print("Cats can purr? \(behavingOk)")
    .disposed(by: disposeBag)


Instead of using:

@available(iOS 4.0, *)
public func addObserverForName(name: String?, object obj: AnyObject?, queue: NSOperationQueue?, usingBlock block: (NSNotification) -> Void) -> NSObjectProtocol

... just write

    .rx.notification(NSNotification.Name.UITextViewTextDidBeginEditing, object: myTextView)
    .map {  /*do something with data*/ }

Transient state

There are also a lot of problems with transient state when writing async programs. A typical example is an autocomplete search box.

If you were to write the autocomplete code without Rx, the first problem that probably needs to be solved is when c in abc is typed, and there is a pending request for ab, the pending request gets canceled. OK, that shouldn't be too hard to solve, you just create an additional variable to hold reference to the pending request.

The next problem is if the request fails, you need to do that messy retry logic. But OK, a couple more fields that capture the number of retries that need to be cleaned up.

It would be great if the program would wait for some time before firing a request to the server. After all, we don't want to spam our servers in case somebody is in the process of typing something very long. An additional timer field maybe?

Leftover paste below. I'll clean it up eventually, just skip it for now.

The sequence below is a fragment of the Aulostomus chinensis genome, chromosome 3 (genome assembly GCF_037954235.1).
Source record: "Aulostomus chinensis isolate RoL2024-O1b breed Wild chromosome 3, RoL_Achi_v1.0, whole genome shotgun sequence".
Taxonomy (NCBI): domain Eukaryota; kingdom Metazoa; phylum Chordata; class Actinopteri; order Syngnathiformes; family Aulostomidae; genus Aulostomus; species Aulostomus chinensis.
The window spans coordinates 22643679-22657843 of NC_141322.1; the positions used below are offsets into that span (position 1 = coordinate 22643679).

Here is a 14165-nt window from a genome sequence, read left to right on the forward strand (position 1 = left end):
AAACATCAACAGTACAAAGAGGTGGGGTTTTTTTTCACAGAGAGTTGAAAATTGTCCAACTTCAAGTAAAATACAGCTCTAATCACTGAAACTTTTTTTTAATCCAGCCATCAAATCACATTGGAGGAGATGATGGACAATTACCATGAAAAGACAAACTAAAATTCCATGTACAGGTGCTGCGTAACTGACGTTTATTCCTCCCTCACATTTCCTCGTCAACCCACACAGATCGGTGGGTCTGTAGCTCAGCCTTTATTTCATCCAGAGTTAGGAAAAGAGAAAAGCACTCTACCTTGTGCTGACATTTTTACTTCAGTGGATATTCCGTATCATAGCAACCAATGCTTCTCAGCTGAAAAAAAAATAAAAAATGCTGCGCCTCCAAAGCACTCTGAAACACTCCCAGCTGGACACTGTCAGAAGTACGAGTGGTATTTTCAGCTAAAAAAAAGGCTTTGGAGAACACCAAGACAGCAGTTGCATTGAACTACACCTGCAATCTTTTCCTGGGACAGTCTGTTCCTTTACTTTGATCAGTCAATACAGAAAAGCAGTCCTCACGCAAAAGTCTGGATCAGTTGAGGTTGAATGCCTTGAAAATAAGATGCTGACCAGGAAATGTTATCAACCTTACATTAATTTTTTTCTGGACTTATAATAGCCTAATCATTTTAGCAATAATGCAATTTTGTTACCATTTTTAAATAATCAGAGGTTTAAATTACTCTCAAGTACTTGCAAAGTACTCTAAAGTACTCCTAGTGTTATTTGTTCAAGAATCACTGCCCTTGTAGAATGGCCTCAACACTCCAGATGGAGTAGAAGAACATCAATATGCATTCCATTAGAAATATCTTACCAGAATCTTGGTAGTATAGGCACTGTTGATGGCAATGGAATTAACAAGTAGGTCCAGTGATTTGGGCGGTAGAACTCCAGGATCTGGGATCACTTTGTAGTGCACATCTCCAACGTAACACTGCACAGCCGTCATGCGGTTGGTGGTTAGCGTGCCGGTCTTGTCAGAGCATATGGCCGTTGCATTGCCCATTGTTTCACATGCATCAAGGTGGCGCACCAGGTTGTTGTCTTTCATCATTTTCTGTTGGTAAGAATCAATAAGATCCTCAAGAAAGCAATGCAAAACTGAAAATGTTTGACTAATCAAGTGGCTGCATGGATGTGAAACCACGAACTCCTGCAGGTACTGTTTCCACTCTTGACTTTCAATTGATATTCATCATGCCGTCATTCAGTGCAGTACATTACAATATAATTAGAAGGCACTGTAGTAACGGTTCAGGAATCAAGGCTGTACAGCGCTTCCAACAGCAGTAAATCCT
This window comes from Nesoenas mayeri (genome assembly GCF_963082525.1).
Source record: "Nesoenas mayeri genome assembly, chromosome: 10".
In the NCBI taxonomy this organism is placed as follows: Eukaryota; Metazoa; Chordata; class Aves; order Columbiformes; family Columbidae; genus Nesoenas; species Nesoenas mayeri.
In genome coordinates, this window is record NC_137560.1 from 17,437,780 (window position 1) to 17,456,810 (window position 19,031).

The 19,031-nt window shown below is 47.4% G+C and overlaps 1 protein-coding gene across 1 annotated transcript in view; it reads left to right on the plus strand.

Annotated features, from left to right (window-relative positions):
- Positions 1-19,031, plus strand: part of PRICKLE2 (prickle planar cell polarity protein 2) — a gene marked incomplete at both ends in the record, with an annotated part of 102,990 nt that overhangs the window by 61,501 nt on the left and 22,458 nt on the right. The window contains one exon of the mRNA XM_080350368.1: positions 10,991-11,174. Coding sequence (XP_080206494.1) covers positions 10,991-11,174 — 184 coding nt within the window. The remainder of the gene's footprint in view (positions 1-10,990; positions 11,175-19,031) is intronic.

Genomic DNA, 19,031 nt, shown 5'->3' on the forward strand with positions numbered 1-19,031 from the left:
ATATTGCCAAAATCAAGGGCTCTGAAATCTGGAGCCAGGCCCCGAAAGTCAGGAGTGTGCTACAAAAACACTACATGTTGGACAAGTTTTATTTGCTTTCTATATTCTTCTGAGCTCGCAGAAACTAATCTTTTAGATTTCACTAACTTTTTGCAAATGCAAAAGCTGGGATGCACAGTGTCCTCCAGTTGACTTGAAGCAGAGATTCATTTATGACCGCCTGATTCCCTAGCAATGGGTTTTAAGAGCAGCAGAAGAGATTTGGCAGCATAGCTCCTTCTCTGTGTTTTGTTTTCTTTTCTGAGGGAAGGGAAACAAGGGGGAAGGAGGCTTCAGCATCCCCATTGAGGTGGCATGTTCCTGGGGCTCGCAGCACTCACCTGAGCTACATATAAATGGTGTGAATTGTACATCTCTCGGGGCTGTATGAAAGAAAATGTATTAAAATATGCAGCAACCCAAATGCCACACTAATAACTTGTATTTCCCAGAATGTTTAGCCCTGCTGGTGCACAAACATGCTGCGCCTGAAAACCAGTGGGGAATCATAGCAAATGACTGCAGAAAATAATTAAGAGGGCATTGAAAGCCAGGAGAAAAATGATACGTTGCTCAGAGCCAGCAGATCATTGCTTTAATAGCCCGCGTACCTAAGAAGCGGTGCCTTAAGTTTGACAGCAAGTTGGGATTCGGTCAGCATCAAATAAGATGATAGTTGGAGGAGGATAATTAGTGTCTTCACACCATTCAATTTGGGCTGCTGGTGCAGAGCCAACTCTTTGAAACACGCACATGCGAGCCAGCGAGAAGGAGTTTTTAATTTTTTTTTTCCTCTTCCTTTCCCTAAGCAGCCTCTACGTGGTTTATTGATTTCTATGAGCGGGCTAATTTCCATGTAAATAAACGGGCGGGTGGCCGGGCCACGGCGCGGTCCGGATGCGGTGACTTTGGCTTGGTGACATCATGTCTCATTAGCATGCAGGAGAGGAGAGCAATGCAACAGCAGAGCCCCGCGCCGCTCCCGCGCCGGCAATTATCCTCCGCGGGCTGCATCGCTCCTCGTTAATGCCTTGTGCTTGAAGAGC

There is also a question of what needs to be shown on screen while that search is executing, and also what needs to be shown in case we fail even with all of the retries.

Writing all of this and properly testing it would be tedious. This is that same logic written with Rx.

    .throttle(.milliseconds(300), scheduler: MainScheduler.instance)
    .flatMapLatest { query in
            .startWith([]) // clears results on new search term
    .subscribe(onNext: { results in
      // bind to ui
    .disposed(by: disposeBag)

There are no additional flags or fields required. Rx takes care of all that transient mess.

Compositional disposal

Let's assume that there is a scenario where you want to display blurred images in a table view. First, the images should be fetched from a URL, then decoded and then blurred.

It would also be nice if that entire process could be canceled if a cell exits the visible table view area since bandwidth and processor time for blurring are expensive.